Caring for God’s Creation – Pastor Ed

We have all heard the story of the Creation in the book of Genesis in the Bible. For the longest time growing up, when I thought about Creation I thought about the Moon, the Stars, the Sun, the animals… not so much the humans God had also created. For some reason, for me, these humans belonged in a different category, as if they were more special and above Creation. Do not ask me why!

But then, it dawned on me the humans were indeed part of the whole of God’s Creation! And the Bible highlights that everything God created was “good” and “very good.”

Only God can generate “good” (goodness) in God’s own Creation. We need God to instill in us goodness. Only God’s goodness in us will empower and enable us to care for God’s Creation: the life in the sea, land, and air; and of course, our fellow humans! God has placed you and me, the humans, in a position to care for God’s Creation. That means God wants you and me to care for each other, as well! That means we will do no harm to each other, and we will do everything we can to do good towards our fellow brothers and sisters.

I think when we are able to see other people as God’s beloved and very good Creations, and that they have also been created in God’s own image, we will be able to unleash God’s “good” (goodness) into the world as God intends us to.

Pastor Ed


First Day of School – Pastor Tommy

I remember the first day of school when I was growing up in Irving, Texas. The smells, the sounds, the feel of long pants after a summer of shorts. I remember my kids’ first days of school. I remember the energy and many emotions. How it felt when they left for their first years of college. I remember first days of school volunteering at Caldwell, handing out pencils and holding open doors.
This year, though, it’s different. Our schedules are different. Emotions are different. The excitements and worries and difficulties are magnified and complicated.
Many things are different this year, but we are still the same. We help each other. Love each other. Pray for each other. This is who we have always been.
In this Echo, you will see the names of church members who are teachers, administrators, and staff in our schools. Please pray for these wonderful people. Pray for our students and parents.
Also remember, in times when so much is different, love is still the same. Speak love. Act love. Post love on your Facebook. Jesus said “Let your light so shine before others, that they may see your good works and give glory to your father in heaven” (Matthew 5:16).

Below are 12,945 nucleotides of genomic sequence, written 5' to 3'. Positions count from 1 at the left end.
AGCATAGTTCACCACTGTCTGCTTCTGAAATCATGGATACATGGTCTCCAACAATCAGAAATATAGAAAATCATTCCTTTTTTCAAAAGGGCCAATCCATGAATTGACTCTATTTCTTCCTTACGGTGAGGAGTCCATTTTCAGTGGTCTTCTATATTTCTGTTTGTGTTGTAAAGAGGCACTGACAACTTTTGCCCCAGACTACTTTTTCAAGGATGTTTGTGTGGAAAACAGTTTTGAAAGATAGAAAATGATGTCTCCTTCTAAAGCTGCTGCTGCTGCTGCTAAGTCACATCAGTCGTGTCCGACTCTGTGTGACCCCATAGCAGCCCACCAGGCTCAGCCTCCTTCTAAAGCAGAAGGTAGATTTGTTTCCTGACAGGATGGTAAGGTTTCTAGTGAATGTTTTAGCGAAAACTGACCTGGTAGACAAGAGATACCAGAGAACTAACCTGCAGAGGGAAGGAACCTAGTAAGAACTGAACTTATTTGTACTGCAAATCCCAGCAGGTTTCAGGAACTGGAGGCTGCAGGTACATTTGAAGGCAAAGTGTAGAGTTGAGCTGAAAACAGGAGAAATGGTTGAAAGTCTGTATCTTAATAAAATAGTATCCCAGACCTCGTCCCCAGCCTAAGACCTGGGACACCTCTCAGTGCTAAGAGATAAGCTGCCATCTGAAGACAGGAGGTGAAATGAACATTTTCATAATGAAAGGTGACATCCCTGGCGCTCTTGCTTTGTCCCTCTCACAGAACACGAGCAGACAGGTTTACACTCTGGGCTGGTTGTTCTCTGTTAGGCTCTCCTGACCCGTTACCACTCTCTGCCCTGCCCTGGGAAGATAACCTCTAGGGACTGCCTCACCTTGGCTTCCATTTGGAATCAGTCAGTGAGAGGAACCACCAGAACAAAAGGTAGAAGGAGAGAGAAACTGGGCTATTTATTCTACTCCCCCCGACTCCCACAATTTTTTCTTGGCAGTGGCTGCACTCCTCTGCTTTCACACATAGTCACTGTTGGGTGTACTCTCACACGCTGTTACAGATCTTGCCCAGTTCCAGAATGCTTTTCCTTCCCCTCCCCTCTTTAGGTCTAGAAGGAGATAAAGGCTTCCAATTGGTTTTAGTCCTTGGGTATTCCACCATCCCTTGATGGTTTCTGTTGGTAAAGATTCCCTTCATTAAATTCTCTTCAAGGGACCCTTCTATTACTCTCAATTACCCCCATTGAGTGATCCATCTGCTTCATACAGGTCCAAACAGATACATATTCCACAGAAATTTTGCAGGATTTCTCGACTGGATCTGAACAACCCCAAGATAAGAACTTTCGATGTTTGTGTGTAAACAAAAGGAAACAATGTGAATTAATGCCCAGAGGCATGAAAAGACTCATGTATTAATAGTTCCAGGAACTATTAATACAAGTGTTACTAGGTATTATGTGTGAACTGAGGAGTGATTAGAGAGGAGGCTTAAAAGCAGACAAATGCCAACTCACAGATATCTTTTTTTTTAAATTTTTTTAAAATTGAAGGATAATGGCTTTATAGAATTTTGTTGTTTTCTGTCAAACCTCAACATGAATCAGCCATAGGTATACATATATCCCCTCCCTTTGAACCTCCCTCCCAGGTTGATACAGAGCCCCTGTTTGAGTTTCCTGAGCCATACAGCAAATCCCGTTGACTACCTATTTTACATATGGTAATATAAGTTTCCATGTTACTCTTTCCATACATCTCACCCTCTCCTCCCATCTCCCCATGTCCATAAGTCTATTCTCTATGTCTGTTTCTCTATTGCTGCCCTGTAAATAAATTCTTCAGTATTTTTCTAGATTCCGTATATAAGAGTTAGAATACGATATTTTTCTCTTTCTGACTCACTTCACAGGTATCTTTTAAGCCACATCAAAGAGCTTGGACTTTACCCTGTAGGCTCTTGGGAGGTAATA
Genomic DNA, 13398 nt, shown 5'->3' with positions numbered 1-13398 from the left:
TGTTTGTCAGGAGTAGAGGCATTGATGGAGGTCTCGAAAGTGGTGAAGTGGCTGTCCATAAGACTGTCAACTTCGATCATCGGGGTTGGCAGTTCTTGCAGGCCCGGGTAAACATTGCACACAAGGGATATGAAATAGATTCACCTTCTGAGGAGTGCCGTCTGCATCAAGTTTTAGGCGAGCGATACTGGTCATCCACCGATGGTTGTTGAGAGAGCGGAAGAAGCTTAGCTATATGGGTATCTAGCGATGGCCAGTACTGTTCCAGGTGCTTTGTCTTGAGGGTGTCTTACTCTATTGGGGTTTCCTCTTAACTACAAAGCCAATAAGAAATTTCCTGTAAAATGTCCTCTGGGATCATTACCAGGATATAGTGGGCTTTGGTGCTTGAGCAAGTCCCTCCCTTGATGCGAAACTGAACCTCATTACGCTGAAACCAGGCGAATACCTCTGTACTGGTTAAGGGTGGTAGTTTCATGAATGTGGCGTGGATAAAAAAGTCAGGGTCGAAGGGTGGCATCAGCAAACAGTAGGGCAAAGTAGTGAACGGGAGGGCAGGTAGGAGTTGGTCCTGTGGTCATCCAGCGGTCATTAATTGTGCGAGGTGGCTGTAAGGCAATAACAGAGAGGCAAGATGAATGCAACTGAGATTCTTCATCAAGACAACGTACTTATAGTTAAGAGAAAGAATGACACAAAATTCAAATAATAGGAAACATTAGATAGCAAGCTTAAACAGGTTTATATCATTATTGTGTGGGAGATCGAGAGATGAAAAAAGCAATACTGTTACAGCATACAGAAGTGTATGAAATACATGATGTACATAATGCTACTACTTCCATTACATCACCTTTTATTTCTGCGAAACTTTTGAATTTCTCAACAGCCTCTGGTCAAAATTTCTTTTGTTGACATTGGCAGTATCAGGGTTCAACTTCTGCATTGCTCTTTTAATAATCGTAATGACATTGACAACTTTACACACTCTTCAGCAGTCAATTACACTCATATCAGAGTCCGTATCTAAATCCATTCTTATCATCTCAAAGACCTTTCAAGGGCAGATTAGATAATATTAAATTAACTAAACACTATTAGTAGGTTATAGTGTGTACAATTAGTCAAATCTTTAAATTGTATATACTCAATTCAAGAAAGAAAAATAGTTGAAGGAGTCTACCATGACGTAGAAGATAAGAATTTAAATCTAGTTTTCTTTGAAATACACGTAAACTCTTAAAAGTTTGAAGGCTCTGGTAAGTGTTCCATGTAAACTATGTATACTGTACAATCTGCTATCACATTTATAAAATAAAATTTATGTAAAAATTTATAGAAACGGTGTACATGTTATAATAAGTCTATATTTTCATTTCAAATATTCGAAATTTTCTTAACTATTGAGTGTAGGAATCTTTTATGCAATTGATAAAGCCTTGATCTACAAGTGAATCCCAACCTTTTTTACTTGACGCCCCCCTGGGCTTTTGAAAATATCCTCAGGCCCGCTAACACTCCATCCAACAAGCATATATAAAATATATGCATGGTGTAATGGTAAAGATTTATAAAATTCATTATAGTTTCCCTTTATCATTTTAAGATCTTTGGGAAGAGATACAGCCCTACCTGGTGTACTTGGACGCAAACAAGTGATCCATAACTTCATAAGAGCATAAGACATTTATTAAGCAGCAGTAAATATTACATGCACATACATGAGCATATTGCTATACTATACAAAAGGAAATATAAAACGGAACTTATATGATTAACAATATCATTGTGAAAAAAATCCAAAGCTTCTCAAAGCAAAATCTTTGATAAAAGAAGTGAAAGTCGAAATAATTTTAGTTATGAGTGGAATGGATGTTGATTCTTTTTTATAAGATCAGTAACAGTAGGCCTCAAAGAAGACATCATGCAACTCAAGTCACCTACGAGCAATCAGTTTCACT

Let’s be the Church together. Let’s be our best selves together. Let’s remember who we are and whose we are.
Pastor Tommy


Laying a Firm Foundation – Pastor Stacey

I walked the foundation of Melissa UMC with Pastor Tommy a few weeks ago. We stood on the sacred space where our sanctuary will be, where our community will gather to pray, worship, and share life together. We stood on the sacred ground where our classrooms and coffee shop will be, where people will come to meet their neighbors and to make new friends. We remembered the journey we have been on in McKinney and Melissa since 2012 when the dream for this church began to be a reality. We celebrated our connectedness, even in a season of being physically distanced from one another.
You have the opportunity to be a part of laying a firm foundation for our new church building in Melissa. On Sunday, August 9 at noon, we will gather in person on the property (physically distanced and wearing masks) to lay blessing capsules in the foundation of our new church. You can let us know you are coming to the property or send a message to be placed on the field here: 
God is faithful as we continue the work of sharing love across our communities. We have much to be grateful for!
Pastor Stacey


Communion – Pastor Tommy

This Sunday is Communion Sunday. I can’t believe how long it has been since we worshiped together in person. I miss it. I know you do, too.
Because it has been a different experience in the mornings, it has been harder for me to get ready for worship. I have to be more intentional in prayer on Sunday morning. I have to limit distractions. A few weeks ago, waiting in my office for our service to start, I decided I should take time to clean my desk. I ended up accidentally throwing away my sermon notes, and didn’t realize it until I went in the sanctuary to start worship! Now, instead of cleaning or scrolling through social media, I breathe deep. I spend time picturing your faces and praying for you by name.
Take time to get ready this Sunday. Prepare an altar, maybe a cross and a candle. Pray over the elements as you lay them out. Picture the faces of your church family members, of everyone you love and miss, and pray for them by name. Pray for your pastors and worship leaders (pray that they aren’t frantically searching for Tommy’s sermon notes!). Pray for the Spirit to come.
We will worship together on Sunday. Be strong and courageous. Do not grow weary. God is with us. See you online.